A team of researchers out of Loughborough University in the UK used a set of 30 government employees as guinea pigs to determine the physical as well as psychological effects of email. To do so they tracked the blood pressure, heart rate and cortisol (a hormone related to stress) levels of the syudy participants, who were also asked to keep a diary of their work days. What they found probably won’t surprise you.
Though a single email was no more stressful than receiving a phone call, the amount of email that came at the study subjects throughout the day meant that email ended up being far more stressful than other means of communication. Dealing with all those messages raised cortisol levels as well as increasing blood pressure and heart rate -- all signs of elevated stress. If you need reminding, physical stress like this can lead to a parade of nasty conditions like heart troubles and high blood pressure over the long-term

Read More in Jessica Stillman

Nigeria's Bakarey becomes first African president of Christian Science Church

Church headquarters in Boston
The Christian Science Church with headquarters in Boston, Massachusetts, has elected a Nigerian, Bosede Bakarey, as its first African president.
A lawyer-turned-clergy, Bakarey serves as president of the church for the next year from her base in Ibadan, Nigeria.  She's expected to travel regularly to the headquarters and other parts of the US and beyond for official duties.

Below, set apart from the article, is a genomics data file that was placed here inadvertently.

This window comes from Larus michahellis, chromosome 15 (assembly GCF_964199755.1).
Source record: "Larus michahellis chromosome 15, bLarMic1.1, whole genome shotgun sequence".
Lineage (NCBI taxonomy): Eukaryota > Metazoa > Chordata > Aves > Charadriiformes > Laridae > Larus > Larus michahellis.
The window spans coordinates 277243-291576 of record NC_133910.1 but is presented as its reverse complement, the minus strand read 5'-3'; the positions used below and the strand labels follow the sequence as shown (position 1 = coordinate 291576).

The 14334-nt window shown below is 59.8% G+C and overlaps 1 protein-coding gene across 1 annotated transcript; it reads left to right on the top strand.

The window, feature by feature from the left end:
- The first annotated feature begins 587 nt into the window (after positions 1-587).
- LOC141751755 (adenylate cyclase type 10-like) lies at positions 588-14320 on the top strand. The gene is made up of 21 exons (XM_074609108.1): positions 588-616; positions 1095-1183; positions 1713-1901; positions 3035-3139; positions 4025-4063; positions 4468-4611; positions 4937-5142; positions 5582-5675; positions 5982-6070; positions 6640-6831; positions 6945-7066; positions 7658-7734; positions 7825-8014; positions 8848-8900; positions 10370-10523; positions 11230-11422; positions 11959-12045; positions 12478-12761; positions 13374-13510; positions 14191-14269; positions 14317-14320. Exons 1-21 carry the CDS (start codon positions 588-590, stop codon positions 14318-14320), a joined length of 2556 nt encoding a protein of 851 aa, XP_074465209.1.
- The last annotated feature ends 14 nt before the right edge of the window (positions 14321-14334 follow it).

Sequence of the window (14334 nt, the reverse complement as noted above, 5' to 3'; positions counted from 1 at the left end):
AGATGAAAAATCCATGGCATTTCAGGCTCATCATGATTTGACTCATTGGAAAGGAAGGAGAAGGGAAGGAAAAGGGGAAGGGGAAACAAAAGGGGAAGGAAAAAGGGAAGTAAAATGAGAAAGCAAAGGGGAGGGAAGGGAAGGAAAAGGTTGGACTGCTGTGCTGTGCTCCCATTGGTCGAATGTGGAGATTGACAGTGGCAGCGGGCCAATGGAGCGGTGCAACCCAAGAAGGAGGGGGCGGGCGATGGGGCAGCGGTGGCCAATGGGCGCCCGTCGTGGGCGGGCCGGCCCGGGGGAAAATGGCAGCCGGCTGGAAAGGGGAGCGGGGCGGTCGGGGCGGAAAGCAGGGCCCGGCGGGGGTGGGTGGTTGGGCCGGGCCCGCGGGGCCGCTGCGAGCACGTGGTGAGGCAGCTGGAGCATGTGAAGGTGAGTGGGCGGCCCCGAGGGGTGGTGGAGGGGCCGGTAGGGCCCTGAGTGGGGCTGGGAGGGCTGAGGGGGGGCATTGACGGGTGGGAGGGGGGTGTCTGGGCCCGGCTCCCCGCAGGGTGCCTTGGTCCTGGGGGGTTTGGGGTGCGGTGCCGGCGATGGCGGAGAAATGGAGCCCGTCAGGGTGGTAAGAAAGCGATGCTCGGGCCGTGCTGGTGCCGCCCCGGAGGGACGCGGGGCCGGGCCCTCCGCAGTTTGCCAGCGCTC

The church is known for its publication, Christian Science Monitor, a print and online publication that has won several Pulitzer prizes for its journalistic works.
"It's an honor to Africa. Sometimes I'm in awe when I think about it"
Bosede Bakarey
Founded in 1879 by a woman called Mary Baker Eddy, the church believes in divine healing and members are known for preferring such healing to that delivered in hospitals.  "The Christian Scientists believe in healing through prayer, and anyone, regardless of religion, can enlist the services of a practitioner, for a fee," writes Dallas Bolen in a yahoo news article.
"It's an honor to Africa. Sometimes I'm in awe when I think about it," she says. "Who am I to be the president of The Mother Church? But I just know it's God; it's beyond me.... We can see the hand of God in it," Christian Science Monitor quotes Bakarey as saying in response to the announcement.

Sunday, June 2, 2013

Jobs that make you add the most weight

The work place for many could be the place where they build a lot of weight.  Jobs that require you sitting for a very long time are the most likely to make you put on lots of weight.  That's the finding of a survey conducted by CareerBuilder, a job search firm which discovered that secretaries, engineers, teachers and nurses are the professionals most likely to add weight as a result of their jobs.  The research found that scientists working in fields are the least likely to put on weight.

Read more here